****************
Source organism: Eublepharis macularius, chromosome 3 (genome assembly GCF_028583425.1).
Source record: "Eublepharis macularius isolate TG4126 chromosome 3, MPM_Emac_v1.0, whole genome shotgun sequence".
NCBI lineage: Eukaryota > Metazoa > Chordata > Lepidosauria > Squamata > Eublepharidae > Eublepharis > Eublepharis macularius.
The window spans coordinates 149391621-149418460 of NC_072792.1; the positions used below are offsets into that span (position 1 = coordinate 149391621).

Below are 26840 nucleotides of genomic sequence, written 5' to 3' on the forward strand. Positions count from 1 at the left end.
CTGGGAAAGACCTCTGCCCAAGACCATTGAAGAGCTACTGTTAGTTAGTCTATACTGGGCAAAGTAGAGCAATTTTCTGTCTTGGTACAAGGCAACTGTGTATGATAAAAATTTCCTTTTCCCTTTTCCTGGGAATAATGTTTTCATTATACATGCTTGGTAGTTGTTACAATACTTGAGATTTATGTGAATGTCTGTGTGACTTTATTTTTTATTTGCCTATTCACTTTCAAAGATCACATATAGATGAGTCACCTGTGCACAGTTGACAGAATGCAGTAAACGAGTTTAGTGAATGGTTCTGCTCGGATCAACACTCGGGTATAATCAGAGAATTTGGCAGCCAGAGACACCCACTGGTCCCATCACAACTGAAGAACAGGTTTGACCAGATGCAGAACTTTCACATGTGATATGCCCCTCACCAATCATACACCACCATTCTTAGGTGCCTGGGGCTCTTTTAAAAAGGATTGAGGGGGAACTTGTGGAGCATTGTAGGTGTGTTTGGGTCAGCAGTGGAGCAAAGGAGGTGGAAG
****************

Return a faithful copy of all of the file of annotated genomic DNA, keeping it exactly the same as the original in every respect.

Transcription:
Source organism: Eublepharis macularius, chromosome 3 (genome assembly GCF_028583425.1).
Source record: "Eublepharis macularius isolate TG4126 chromosome 3, MPM_Emac_v1.0, whole genome shotgun sequence".
NCBI lineage: Eukaryota > Metazoa > Chordata > Lepidosauria > Squamata > Eublepharidae > Eublepharis > Eublepharis macularius.
The window spans coordinates 149391621-149418460 of NC_072792.1; the positions used below are offsets into that span (position 1 = coordinate 149391621).

Below are 26840 nucleotides of genomic sequence, written 5' to 3' on the forward strand. Positions count from 1 at the left end.
CTGGGAAAGACCTCTGCCCAAGACCATTGAAGAGCTACTGTTAGTTAGTCTATACTGGGCAAAGTAGAGCAATTTTCTGTCTTGGTACAAGGCAACTGTGTATGATAAAAATTTCCTTTTCCCTTTTCCTGGGAATAATGTTTTCATTATACATGCTTGGTAGTTGTTACAATACTTGAGATTTATGTGAATGTCTGTGTGACTTTATTTTTTATTTGCCTATTCACTTTCAAAGATCACATATAGATGAGTCACCTGTGCACAGTTGACAGAATGCAGTAAACGAGTTTAGTGAATGGTTCTGCTCGGATCAACACTCGGGTATAATCAGAGAATTTGGCAGCCAGAGACACCCACTGGTCCCATCACAACTGAAGAACAGGTTTGACCAGATGCAGAACTTTCACATGTGATATGCCCCTCACCAATCATACACCACCATTCTTAGGTGCCTGGGGCTCTTTTAAAAAGGATTGAGGGGGAACTTGTGGAGCATTGTAGGTGTGTTTGGGTCAGCAGTGGAGCAAAGGAGGTGGAAG